On day 7, 30 distinct metabolites (mainly including nine acyl glycines, nine nucleotide metabolites, four tryptophan metabolites, two steroidal glucuronides, and two acylcarnitines) displayed significant association with 17 differential bacterial genera (including eight from Firmicutes, four from Proteobacteria, two from Actinobacteria, two from Bacteroidetes and one from Verrucomicrobia) with 69 correlations (26 negative and 43 positive) reaching statistical significance (Fig. 4B). Generally, the associations among the acyl glycines (hydroxyhippuric acid (HPA) isomers, phenylbutyrylglycine (PBG), hydroxyphenylacetylglycine (HPAG) and HPAG isomer) and five bacteria at different phylogenetic classification levels, namely the genus Clostridium sensu stricto and the family Clostridiaceae of phylum Firmicutes, the genus Parasutterella and the order Burkholderales of phylum Proteobacteria and the genus Akkermansia (Akkermansia muciniphila) of the phylum Verrucomicrobia, make the biggest contribution to the positive correlation (total 17 positive correlations). The three genera Acetatifactor, Intestinimonas and Clostridium XVIII under phylum Firmicutes made the second contribution with 13 positive correlations among metabolites spanning over all different chemical groups, namely the nucleotides (acetylcytidine and methylcytidine), acyl glycines (HPA), steroidal glucuronides (dehydropregnenolone glucuronide (DPG), estriol glucuronide (EG)), the tryptophan metabolites (N-acetyltryptophan isomer), and others (β-alanine and riboflavin). For the negative correlations, four bacteria, including the two genera Lactobacillus and Flavonifractor from Firmicutes, the family Coriobacteriaceae from Actinobacteria and the order Rhodospirillales from Proteobacteria, are the main contributors and established 17 significant correlations with many metabolites in the nucleotide group (trimethylguanosine (TMG), methyladenosine, succinyladenosine, pterin, acetylcytidine), acyl glycines (hydroxyphenylpropionylglycine (HPPG) and two isomers), and others (l-histidine and creatinine). It’s interesting to note that the association analysis revealed the distinct relationships of different groups of bacteria to one specific chemical type, for instances, the three genera Acetatifactor, Intestinimonas and Clostridium XVIII were positively associated to most nucleotide metabolites, while the six bacteria (the three genera Lactobacillus, Flavonifractor, and Clostridium sensu stricto, the two families Clostridiaceae 1 and Coriobacteriaceae, the order Rhodospirillales) displayed negative correlations. Notably, the same group of bacteria can correlate distinctly (e.g., HPA and its two isomers, N-acetyltryptophan and its isomer) or in similar profiles (e.g., the steroidal glucuronides DPG and EG, the acylcarnitines acylcarnitine (C6:1) and phenylacetyl-carnitine (PAC); deoxylnosine and deoxylinosine isomer) with chemical analogs.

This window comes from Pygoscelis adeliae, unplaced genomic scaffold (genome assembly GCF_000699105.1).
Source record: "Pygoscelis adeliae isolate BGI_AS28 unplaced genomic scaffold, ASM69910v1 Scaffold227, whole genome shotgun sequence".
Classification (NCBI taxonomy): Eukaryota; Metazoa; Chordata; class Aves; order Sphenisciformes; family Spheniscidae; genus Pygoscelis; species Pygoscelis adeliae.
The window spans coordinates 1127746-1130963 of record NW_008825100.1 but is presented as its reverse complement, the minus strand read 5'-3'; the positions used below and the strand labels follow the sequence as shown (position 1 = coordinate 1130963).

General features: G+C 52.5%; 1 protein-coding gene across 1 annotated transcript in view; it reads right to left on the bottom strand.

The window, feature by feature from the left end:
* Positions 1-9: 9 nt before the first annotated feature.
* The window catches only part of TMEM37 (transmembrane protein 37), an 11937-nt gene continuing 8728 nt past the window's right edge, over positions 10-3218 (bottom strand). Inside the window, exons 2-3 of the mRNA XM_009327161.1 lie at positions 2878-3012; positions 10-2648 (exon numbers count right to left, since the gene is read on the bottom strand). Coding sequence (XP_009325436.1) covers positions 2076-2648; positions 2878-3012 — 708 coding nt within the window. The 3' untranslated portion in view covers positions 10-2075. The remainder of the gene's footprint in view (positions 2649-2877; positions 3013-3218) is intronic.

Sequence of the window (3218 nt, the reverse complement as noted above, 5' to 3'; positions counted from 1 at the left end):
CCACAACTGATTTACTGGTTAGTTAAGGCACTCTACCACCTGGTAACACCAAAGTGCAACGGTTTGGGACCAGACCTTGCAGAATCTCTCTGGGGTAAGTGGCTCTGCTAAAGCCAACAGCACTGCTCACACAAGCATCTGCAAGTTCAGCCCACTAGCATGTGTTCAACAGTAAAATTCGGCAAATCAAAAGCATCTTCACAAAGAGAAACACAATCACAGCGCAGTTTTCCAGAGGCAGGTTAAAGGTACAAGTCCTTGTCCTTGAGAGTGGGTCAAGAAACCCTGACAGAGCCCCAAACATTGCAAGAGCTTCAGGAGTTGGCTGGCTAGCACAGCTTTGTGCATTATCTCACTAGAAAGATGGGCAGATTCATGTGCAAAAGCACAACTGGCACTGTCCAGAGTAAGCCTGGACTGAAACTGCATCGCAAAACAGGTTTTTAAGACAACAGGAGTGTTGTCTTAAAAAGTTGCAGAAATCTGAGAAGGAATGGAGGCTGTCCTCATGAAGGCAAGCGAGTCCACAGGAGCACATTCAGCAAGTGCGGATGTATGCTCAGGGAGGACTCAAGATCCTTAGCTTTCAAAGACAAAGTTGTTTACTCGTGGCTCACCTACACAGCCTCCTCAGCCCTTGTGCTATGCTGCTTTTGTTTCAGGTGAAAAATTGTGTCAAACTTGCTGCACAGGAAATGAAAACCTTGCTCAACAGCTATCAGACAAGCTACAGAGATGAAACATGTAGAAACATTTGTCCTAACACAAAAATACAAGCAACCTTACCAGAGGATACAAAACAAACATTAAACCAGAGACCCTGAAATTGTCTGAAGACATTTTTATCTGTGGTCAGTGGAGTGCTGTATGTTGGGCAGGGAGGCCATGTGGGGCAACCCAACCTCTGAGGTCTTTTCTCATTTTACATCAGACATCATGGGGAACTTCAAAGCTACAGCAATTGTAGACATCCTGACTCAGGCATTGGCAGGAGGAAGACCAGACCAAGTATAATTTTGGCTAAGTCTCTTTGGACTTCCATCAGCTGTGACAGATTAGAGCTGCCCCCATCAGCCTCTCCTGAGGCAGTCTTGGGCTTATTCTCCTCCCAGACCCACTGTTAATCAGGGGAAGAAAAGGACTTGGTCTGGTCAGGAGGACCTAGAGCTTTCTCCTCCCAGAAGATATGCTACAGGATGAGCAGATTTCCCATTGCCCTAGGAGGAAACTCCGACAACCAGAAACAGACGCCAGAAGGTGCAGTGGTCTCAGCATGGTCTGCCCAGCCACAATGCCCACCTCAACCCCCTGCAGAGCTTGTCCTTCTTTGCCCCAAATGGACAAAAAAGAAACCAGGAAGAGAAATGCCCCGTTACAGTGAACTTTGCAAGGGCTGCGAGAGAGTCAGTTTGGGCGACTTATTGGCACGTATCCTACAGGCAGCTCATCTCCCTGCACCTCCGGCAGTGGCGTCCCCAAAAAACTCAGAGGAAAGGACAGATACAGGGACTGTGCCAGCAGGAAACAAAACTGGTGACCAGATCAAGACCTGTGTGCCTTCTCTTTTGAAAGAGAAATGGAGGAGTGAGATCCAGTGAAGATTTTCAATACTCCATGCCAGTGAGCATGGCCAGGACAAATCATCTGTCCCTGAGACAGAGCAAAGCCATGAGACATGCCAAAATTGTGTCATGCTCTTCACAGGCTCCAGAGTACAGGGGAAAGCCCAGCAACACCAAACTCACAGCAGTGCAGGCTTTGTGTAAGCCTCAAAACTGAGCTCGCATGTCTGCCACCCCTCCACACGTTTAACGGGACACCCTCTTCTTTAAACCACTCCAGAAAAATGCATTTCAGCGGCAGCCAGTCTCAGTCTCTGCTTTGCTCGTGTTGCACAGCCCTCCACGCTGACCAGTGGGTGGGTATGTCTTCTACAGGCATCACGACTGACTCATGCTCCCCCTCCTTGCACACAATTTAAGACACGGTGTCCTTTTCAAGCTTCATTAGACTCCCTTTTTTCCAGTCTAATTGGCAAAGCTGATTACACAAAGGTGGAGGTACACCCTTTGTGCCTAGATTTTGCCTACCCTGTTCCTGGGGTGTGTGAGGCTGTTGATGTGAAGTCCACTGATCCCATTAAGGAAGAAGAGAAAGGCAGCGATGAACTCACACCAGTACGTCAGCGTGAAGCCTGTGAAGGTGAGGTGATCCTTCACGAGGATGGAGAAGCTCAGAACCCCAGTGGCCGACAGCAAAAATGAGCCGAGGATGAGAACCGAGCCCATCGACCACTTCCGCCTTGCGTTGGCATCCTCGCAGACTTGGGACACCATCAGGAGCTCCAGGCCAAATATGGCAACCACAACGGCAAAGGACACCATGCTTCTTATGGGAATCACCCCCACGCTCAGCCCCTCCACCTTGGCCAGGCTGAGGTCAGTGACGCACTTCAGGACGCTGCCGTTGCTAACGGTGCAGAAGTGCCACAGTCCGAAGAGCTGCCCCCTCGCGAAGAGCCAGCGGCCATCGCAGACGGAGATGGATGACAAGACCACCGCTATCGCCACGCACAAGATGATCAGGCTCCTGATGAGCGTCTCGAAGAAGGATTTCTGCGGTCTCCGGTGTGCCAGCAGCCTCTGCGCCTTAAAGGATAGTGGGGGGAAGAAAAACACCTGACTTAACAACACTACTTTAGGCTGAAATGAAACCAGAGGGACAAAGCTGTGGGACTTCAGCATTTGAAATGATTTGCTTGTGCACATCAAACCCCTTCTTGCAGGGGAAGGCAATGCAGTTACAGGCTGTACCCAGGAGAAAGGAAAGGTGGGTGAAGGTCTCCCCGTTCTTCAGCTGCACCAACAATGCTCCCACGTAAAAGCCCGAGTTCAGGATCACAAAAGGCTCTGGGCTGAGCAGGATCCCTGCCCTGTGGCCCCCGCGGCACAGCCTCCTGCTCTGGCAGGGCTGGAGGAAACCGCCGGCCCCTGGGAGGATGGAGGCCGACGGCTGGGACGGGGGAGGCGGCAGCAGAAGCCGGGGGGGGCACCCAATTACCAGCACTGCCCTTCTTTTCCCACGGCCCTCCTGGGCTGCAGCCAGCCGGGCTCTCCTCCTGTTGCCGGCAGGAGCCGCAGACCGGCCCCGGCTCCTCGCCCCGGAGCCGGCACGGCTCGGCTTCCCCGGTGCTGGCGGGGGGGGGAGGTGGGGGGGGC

Further inspection of the results found that the tonic herbs, especially GS, made a higher contribution to the positive correlations between genus Rhodococcus and the two metabolites β-alanine and guanine (Additional file 1: Fig. S4A). RB is the sole contributor to the strong correlations between the acyl glycines HPAG and PBG and the genera Akkermansia and Parasutterella (Additional file 1: Fig. S4B), while SR is the one accounting for the correlation between the genus Acetatifactor and both steroidal glucuronides (Additional file 1: Fig. S4C).